My retreat was supposed to be a time to see how stripped down I could get into myself. No people around to interact with and no distractions. Just get my essential story inked on the page.

But this cabin is not minimalistic and, it seems, neither am I. There are meals to think about and being almost an hour to the nearest supermarket makes that a more thoughtful task than usual. There are my mother’s constant update emails and calls (even if the connection is so bad that we only hear half of what the other person says). There are emails and calls from friends and my daughters that mark my days—and are the only things on my calendar. These have made me realize that I am not a person who fully lives within herself—needs to retreat in, as I thought I did. Rather, this retreat has made me realize that solitude is a chapter, not an entire book. My life is enriched with connections, they don’t detract from contemplation-time. After each conversation or email, I realized that there were more things to think about. These are added dimensions—the interweaving of lives through shared stories, perceptions, concerns—not detractors.

I had the entire pandemic to realize this, but it has really come home here in the woods where the solitude that I thought I craved in its totality is neither what I need or want.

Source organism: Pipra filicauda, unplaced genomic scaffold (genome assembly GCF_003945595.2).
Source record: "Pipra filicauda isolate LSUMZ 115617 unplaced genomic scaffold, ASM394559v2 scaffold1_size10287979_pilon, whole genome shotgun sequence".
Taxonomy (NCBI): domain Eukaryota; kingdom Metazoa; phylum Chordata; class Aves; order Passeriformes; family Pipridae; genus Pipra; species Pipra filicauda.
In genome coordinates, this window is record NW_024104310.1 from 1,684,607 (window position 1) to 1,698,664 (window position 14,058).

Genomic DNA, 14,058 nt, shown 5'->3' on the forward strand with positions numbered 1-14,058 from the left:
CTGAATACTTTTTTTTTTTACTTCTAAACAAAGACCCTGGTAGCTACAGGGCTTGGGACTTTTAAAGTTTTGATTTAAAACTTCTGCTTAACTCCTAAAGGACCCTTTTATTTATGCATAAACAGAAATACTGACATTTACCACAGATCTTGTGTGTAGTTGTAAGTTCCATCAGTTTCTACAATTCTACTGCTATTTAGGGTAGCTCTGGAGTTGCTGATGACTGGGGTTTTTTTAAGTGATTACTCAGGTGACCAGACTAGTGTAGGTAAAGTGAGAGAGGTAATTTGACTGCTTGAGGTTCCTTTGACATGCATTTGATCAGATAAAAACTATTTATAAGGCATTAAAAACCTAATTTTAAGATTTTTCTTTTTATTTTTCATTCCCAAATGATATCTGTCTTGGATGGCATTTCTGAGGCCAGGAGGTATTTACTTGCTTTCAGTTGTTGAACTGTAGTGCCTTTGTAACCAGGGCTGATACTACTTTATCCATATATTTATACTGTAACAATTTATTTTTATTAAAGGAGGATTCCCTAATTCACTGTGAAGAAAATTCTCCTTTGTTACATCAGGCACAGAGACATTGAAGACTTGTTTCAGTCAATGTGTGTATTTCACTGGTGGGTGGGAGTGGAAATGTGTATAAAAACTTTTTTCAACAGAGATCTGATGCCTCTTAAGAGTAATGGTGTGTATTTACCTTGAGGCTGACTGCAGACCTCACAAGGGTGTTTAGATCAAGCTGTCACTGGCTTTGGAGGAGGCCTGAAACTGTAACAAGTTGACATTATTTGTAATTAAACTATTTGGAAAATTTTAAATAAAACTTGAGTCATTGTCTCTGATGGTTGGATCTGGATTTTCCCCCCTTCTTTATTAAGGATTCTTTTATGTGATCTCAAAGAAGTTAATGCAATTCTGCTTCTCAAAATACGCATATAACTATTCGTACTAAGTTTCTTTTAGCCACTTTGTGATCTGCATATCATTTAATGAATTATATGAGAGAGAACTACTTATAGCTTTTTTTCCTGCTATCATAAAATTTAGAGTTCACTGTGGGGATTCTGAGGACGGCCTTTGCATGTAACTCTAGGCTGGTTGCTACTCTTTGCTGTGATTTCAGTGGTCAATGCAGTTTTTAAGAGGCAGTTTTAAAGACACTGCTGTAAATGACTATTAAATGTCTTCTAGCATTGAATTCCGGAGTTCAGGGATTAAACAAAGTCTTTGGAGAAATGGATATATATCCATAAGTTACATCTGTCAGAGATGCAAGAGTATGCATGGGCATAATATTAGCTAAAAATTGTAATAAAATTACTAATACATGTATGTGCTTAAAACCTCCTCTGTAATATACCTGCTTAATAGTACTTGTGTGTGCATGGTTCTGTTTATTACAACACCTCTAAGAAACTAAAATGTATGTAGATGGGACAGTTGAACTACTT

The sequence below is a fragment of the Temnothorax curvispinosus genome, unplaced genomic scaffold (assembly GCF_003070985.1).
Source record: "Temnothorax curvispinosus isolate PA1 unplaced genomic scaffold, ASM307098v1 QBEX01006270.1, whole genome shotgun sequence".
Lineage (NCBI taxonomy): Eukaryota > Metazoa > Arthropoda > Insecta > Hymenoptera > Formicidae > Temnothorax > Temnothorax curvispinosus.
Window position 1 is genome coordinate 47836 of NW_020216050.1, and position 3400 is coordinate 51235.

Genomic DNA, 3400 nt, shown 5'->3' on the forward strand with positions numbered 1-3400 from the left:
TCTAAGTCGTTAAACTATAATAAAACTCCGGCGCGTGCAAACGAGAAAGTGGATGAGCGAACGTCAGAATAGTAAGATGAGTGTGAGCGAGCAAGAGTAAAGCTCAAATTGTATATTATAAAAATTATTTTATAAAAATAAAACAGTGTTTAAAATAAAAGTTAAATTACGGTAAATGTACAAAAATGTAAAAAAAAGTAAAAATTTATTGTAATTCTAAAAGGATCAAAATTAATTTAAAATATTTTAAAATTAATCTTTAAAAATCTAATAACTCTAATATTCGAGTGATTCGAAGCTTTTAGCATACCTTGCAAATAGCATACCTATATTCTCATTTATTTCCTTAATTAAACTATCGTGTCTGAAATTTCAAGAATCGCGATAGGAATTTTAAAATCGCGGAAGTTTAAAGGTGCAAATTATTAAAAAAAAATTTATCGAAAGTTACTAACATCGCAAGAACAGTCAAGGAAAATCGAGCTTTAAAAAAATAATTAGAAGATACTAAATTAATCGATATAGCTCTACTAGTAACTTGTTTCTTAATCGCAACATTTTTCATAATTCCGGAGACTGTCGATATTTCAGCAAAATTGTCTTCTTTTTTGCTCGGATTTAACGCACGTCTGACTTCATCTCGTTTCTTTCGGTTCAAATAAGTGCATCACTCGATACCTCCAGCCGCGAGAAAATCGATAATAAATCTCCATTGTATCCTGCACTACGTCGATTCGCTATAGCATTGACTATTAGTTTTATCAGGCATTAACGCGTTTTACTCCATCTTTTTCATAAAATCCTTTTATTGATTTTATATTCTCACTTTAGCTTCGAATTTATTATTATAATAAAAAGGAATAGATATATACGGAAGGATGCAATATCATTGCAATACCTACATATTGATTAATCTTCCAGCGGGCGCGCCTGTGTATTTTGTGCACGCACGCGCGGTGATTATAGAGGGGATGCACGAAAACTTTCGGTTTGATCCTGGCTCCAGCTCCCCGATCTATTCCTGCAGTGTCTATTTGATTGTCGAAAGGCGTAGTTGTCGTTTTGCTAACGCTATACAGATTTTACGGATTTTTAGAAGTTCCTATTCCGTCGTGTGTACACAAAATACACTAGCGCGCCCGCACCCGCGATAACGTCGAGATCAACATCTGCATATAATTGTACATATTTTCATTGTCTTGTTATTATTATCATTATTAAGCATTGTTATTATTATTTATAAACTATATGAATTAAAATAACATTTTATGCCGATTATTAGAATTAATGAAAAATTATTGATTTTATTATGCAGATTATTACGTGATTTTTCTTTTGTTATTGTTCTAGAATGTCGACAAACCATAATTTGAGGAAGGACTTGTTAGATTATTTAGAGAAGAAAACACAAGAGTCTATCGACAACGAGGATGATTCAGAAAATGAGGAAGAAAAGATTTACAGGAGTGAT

If I value others for their presence, their essence, then I, too, am valued for those same aspects of self. I don’t have to produce something to be valued as a person—to value myself as a person. But these friends do have expectations of me, born of my own expressions over time and their perceptions. They expect me to fulfill my desires for myself, even if those desires change. They will not let me cede my passions and skills.

Perhaps they are helping me see that I flourish in the space between expecting too much from myself and not enough. That to flourish means that I need not be alone and solitary, isolated. That to flourish means that I know that there are people who believe in me, as a person and a creator.

And now it is time for walk two of the day. The dogs are restless, as am I. It is time to get back to the freshness of mountain air and to moving my body that is tired from sitting on this wooden bench facing my laptop. It is time to move and observe, alone. An aspect of my day, myself, my needs. An aspect that I can share later, in some way.

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Back to Blogging: Writing, Thinking, Sharing

Forest walk
Forest walk